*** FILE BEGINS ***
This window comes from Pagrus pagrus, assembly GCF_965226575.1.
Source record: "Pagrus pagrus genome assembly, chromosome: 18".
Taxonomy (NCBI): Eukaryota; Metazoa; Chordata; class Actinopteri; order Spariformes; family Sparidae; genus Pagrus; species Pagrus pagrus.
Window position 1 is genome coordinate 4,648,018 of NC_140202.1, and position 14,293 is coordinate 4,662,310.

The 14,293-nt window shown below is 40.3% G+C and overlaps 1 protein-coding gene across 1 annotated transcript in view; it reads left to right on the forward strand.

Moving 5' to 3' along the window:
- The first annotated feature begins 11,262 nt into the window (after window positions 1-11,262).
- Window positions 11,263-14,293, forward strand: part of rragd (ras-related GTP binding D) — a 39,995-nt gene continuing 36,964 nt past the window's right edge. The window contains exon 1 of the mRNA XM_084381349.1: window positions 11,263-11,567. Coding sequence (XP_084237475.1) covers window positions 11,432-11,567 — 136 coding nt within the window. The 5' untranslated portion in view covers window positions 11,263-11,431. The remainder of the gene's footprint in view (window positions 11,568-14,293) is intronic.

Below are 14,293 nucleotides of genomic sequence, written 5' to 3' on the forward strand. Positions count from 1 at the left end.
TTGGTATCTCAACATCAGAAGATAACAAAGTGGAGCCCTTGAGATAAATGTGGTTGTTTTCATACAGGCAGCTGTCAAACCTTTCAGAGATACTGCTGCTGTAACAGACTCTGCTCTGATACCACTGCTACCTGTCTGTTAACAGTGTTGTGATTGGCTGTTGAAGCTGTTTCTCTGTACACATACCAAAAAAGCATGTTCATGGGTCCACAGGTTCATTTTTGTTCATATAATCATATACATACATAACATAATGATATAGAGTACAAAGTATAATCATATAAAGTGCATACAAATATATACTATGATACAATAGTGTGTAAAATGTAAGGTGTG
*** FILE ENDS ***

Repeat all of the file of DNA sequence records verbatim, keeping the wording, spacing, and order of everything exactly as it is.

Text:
This window comes from Pagrus pagrus, assembly GCF_965226575.1.
Source record: "Pagrus pagrus genome assembly, chromosome: 18".
Taxonomy (NCBI): Eukaryota; Metazoa; Chordata; class Actinopteri; order Spariformes; family Sparidae; genus Pagrus; species Pagrus pagrus.
Window position 1 is genome coordinate 4,648,018 of NC_140202.1, and position 14,293 is coordinate 4,662,310.

The 14,293-nt window shown below is 40.3% G+C and overlaps 1 protein-coding gene across 1 annotated transcript in view; it reads left to right on the forward strand.

Moving 5' to 3' along the window:
- The first annotated feature begins 11,262 nt into the window (after window positions 1-11,262).
- Window positions 11,263-14,293, forward strand: part of rragd (ras-related GTP binding D) — a 39,995-nt gene continuing 36,964 nt past the window's right edge. The window contains exon 1 of the mRNA XM_084381349.1: window positions 11,263-11,567. Coding sequence (XP_084237475.1) covers window positions 11,432-11,567 — 136 coding nt within the window. The 5' untranslated portion in view covers window positions 11,263-11,431. The remainder of the gene's footprint in view (window positions 11,568-14,293) is intronic.

Below are 14,293 nucleotides of genomic sequence, written 5' to 3' on the forward strand. Positions count from 1 at the left end.
TTGGTATCTCAACATCAGAAGATAACAAAGTGGAGCCCTTGAGATAAATGTGGTTGTTTTCATACAGGCAGCTGTCAAACCTTTCAGAGATACTGCTGCTGTAACAGACTCTGCTCTGATACCACTGCTACCTGTCTGTTAACAGTGTTGTGATTGGCTGTTGAAGCTGTTTCTCTGTACACATACCAAAAAAGCATGTTCATGGGTCCACAGGTTCATTTTTGTTCATATAATCATATACATACATAACATAATGATATAGAGTACAAAGTATAATCATATAAAGTGCATACAAATATATACTATGATACAATAGTGTGTAAAATGTAAGGTGTG